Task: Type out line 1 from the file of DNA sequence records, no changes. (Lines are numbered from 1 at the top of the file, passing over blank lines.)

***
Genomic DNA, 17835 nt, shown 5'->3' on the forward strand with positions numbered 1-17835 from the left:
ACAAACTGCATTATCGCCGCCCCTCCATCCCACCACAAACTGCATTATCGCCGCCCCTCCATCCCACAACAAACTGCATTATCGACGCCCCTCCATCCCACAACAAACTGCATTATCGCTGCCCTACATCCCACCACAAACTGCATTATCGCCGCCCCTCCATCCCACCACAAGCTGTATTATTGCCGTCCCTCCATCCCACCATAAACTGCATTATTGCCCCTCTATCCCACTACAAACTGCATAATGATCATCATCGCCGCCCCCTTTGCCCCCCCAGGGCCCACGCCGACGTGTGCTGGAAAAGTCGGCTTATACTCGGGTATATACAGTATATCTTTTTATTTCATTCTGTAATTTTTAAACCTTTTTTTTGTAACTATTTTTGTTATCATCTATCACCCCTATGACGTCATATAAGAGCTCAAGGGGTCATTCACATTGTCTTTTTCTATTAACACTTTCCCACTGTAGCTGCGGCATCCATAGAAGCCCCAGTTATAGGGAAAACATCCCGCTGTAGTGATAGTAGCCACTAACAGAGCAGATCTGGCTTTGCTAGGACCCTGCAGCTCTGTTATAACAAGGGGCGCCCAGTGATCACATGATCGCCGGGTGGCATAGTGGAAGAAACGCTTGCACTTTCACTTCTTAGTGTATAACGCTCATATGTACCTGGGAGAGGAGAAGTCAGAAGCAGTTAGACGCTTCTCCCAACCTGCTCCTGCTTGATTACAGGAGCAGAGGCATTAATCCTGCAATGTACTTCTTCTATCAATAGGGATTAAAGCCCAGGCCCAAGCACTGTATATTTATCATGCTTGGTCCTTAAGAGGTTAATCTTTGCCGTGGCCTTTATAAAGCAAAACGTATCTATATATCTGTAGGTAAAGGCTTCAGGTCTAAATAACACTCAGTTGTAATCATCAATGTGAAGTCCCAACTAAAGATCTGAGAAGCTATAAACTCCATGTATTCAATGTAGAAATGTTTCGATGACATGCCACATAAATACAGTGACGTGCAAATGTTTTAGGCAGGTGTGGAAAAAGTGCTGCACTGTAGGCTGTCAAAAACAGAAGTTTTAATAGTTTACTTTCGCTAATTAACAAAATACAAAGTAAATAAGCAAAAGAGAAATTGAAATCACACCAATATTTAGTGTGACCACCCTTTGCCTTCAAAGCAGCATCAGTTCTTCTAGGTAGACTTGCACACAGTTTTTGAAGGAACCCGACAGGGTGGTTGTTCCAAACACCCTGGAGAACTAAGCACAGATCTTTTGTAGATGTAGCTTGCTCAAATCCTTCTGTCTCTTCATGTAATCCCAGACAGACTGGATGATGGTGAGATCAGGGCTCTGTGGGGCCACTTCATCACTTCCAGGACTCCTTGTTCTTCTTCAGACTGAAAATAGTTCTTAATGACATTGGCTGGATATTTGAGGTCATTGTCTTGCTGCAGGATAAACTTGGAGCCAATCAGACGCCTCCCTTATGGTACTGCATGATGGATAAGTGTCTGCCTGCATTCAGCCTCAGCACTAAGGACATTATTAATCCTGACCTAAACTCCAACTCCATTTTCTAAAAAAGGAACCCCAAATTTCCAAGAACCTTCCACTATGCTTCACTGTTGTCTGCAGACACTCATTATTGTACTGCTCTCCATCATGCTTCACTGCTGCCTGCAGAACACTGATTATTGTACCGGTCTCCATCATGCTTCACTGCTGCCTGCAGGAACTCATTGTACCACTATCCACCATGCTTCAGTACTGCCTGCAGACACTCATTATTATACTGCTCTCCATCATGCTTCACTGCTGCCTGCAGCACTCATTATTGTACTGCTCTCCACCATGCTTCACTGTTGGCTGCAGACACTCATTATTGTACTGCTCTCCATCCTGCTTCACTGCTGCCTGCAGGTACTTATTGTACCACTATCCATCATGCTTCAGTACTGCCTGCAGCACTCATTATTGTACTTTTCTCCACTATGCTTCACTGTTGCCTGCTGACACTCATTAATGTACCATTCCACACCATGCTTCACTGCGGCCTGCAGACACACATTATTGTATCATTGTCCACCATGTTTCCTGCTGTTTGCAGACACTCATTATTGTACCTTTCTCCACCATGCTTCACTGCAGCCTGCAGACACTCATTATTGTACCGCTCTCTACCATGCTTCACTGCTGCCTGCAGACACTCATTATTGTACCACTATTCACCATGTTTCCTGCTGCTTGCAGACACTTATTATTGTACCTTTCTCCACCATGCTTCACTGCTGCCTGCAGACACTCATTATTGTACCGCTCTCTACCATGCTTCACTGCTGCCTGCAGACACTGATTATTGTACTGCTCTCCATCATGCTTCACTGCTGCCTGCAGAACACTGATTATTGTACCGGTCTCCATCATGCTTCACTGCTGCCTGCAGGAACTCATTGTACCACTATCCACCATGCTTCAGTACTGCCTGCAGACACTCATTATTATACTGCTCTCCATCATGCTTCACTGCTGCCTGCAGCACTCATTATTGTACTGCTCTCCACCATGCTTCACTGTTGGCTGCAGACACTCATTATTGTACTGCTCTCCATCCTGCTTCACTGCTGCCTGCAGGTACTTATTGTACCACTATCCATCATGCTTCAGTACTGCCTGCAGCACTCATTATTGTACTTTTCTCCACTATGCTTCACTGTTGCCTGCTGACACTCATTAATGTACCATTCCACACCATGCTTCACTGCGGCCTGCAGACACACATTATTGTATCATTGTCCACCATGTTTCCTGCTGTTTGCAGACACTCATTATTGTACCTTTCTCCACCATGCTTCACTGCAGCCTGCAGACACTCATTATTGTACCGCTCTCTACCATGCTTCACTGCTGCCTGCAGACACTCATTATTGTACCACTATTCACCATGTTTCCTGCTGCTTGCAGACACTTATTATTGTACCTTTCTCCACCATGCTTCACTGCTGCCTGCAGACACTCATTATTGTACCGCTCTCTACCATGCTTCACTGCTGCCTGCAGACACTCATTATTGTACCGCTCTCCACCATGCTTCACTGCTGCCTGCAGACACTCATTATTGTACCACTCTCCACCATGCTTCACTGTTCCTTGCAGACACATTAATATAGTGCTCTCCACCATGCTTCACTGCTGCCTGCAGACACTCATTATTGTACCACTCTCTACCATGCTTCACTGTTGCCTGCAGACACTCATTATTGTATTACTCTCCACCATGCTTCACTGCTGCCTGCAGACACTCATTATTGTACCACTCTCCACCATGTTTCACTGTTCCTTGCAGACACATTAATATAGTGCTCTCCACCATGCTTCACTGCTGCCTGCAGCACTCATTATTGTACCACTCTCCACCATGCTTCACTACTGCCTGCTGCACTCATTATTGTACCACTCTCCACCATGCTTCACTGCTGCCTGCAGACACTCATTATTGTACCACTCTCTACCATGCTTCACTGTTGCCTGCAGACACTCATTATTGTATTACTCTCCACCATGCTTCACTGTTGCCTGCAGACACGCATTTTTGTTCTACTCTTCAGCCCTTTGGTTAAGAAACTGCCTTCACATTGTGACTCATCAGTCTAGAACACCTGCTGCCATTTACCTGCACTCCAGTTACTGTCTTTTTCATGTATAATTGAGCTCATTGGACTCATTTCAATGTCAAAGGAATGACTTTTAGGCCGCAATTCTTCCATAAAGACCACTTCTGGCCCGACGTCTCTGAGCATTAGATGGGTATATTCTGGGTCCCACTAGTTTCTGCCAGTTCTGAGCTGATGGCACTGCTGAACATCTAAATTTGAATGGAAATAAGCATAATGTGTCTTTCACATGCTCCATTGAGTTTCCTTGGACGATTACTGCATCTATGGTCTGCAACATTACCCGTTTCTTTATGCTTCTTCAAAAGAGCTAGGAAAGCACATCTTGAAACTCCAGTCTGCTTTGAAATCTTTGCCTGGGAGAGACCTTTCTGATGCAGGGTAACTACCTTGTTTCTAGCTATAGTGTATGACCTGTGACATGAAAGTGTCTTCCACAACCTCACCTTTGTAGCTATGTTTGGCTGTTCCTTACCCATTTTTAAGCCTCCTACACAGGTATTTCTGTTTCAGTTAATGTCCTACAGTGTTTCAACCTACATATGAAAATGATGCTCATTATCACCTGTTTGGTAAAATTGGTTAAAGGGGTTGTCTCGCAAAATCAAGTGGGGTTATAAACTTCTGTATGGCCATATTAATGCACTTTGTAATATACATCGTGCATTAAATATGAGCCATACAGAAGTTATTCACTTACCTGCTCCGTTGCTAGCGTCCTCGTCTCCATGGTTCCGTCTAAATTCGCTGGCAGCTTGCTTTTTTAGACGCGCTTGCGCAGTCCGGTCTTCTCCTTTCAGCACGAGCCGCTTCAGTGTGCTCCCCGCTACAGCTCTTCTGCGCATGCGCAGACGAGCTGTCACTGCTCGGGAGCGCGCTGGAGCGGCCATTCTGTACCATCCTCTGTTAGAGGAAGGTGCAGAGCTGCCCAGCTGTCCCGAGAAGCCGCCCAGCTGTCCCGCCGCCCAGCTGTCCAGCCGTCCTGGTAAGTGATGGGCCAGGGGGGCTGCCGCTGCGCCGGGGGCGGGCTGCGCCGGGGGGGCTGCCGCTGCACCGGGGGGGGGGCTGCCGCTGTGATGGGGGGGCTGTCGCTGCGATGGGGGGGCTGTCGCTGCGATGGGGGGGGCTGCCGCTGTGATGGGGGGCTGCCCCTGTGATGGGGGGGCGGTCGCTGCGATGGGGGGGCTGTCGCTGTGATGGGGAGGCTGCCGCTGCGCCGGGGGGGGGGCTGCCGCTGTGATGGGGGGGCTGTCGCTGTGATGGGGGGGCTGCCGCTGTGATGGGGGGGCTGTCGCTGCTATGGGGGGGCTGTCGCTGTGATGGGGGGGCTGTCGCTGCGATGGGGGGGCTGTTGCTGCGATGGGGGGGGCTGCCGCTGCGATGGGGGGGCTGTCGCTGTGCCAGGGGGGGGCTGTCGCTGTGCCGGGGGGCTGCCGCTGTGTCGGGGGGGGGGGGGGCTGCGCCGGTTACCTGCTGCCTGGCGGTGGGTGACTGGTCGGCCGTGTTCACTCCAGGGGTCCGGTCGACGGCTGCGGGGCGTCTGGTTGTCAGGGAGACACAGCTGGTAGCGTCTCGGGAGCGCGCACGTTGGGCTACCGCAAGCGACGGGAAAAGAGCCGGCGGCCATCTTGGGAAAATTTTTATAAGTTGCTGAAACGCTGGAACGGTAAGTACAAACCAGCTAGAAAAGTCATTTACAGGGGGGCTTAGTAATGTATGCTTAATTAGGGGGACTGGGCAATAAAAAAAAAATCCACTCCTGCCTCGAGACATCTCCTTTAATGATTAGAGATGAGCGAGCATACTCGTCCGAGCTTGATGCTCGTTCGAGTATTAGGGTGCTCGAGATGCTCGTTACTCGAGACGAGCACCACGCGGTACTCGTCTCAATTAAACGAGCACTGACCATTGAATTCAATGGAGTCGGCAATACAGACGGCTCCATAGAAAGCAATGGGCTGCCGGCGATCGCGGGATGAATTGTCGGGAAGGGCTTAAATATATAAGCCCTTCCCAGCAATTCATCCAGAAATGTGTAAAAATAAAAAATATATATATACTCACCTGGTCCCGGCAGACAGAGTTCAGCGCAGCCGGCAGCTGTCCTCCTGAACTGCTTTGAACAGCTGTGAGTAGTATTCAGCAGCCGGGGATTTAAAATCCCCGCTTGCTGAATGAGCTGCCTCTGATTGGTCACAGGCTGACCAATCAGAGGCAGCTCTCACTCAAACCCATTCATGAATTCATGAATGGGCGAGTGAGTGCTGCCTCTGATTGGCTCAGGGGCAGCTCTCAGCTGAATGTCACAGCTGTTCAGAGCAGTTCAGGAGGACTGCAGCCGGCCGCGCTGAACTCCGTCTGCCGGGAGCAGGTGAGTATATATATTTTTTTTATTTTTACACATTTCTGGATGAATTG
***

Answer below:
Genomic DNA, 17835 nt, shown 5'->3' on the forward strand with positions numbered 1-17835 from the left: